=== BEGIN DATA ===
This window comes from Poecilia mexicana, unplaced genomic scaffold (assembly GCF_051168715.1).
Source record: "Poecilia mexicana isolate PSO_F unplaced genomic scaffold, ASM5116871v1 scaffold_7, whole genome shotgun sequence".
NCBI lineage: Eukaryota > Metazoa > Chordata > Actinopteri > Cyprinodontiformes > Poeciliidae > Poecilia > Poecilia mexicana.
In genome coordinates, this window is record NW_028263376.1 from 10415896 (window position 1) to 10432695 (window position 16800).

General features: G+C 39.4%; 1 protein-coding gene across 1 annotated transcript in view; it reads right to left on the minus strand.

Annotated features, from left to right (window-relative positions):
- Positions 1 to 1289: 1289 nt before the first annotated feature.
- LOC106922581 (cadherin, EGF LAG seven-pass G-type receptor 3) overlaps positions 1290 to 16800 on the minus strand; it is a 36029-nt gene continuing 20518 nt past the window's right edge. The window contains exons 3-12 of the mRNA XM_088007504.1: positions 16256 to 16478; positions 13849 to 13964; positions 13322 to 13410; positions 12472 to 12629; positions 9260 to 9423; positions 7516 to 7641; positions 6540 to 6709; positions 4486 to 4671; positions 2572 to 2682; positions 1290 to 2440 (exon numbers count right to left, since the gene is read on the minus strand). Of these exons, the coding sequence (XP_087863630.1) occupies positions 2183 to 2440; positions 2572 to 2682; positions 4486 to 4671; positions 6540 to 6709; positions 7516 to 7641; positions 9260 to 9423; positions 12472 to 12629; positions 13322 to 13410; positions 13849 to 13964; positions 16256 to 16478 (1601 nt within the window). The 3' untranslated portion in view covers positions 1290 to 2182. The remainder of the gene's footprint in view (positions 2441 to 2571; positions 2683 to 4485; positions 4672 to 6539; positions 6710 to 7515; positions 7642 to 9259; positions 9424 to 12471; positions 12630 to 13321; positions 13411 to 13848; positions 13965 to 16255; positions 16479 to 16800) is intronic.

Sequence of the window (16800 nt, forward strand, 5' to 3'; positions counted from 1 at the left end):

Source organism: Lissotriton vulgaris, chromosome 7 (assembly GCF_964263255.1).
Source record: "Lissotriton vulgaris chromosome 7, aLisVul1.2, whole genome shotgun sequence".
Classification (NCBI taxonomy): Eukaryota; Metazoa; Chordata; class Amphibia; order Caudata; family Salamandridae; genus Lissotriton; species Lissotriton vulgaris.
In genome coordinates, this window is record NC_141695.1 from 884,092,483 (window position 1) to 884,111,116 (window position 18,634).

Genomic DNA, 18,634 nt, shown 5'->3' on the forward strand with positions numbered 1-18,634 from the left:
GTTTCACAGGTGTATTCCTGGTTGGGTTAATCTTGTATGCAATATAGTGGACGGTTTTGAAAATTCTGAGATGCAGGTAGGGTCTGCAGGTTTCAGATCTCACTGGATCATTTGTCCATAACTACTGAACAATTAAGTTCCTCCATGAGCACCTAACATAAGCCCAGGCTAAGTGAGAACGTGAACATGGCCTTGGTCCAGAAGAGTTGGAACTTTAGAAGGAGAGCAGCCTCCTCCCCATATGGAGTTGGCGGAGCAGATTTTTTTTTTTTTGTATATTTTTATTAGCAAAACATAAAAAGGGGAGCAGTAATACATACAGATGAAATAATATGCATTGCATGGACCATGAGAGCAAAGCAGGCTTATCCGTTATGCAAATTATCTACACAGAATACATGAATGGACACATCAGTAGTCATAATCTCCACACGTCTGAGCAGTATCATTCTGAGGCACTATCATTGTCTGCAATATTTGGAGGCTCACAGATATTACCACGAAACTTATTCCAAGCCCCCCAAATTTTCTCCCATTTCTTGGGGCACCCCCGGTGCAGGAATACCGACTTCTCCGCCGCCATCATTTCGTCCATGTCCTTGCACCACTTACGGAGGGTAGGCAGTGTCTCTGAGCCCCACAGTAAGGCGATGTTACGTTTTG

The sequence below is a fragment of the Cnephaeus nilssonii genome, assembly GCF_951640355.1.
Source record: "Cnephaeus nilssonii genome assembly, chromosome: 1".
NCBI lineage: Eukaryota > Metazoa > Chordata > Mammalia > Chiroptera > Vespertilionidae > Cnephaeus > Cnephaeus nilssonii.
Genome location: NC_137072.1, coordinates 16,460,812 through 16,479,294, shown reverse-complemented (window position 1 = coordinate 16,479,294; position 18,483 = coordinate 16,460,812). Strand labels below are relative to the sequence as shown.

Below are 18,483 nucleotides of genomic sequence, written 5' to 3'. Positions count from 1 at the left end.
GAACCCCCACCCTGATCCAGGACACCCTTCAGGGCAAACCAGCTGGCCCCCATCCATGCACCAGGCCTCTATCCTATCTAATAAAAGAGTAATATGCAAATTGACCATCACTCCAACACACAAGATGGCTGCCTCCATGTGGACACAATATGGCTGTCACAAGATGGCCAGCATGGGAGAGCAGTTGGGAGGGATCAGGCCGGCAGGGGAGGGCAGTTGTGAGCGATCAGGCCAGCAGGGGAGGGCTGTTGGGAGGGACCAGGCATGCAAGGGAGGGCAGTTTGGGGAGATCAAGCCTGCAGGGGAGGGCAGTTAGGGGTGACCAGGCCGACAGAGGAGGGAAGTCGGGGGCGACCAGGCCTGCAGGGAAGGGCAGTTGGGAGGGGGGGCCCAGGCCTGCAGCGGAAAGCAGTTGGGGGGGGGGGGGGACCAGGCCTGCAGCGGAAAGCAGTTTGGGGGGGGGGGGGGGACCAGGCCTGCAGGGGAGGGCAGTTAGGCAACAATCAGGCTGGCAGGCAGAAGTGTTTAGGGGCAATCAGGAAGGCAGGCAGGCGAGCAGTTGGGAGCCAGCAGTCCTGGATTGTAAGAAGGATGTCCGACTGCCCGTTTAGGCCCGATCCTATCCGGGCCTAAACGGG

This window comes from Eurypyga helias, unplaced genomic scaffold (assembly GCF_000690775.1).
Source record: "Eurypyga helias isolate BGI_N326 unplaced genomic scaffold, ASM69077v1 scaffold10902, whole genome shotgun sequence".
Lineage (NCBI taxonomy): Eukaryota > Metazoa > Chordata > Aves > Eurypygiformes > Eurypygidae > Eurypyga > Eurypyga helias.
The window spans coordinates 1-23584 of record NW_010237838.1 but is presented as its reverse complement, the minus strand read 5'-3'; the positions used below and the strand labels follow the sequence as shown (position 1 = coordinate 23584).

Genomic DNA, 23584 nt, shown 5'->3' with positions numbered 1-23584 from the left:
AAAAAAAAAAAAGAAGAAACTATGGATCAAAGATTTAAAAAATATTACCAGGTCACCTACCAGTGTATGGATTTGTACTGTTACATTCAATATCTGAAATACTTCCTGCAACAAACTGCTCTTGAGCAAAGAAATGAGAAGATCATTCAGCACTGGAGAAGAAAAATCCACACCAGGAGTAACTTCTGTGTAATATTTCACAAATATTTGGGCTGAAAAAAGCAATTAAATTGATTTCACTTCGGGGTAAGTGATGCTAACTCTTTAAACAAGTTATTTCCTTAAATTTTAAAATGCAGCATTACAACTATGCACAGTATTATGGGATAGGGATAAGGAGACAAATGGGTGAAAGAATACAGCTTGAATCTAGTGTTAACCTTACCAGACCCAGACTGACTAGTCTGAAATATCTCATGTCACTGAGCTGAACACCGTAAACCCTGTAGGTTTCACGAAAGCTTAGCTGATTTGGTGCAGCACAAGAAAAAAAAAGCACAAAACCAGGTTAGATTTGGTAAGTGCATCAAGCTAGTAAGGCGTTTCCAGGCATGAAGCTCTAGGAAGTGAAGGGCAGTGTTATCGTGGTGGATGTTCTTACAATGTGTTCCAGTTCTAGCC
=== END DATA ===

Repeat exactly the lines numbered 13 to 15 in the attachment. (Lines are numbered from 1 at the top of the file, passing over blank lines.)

In genome coordinates, this window is record NC_141695.1 from 884,092,483 (window position 1) to 884,111,116 (window position 18,634).

Genomic DNA, 18,634 nt, shown 5'->3' on the forward strand with positions numbered 1-18,634 from the left:
GTTTCACAGGTGTATTCCTGGTTGGGTTAATCTTGTATGCAATATAGTGGACGGTTTTGAAAATTCTGAGATGCAGGTAGGGTCTGCAGGTTTCAGATCTCACTGGATCATTTGTCCATAACTACTGAACAATTAAGTTCCTCCATGAGCACCTAACATAAGCCCAGGCTAAGTGAGAACGTGAACATGGCCTTGGTCCAGAAGAGTTGGAACTTTAGAAGGAGAGCAGCCTCCTCCCCATATGGAGTTGGCGGAGCAGATTTTTTTTTTTTTGTATATTTTTATTAGCAAAACATAAAAAGGGGAGCAGTAATACATACAGATGAAATAATATGCATTGCATGGACCATGAGAGCAAAGCAGGCTTATCCGTTATGCAAATTATCTACACAGAATACATGAATGGACACATCAGTAGTCATAATCTCCACACGTCTGAGCAGTATCATTCTGAGGCACTATCATTGTCTGCAATATTTGGAGGCTCACAGATATTACCACGAAACTTATTCCAAGCCCCCCAAATTTTCTCCCATTTCTTGGGGCACCCCCGGTGCAGGAATACCGACTTCTCCGCCGCCATCATTTCGTCCATGTCCTTGCACCACTTACGGAGGGTAGGCAGTGTCTCTGAGCCCCACAGTAAGGCGATGTTACGTTTTG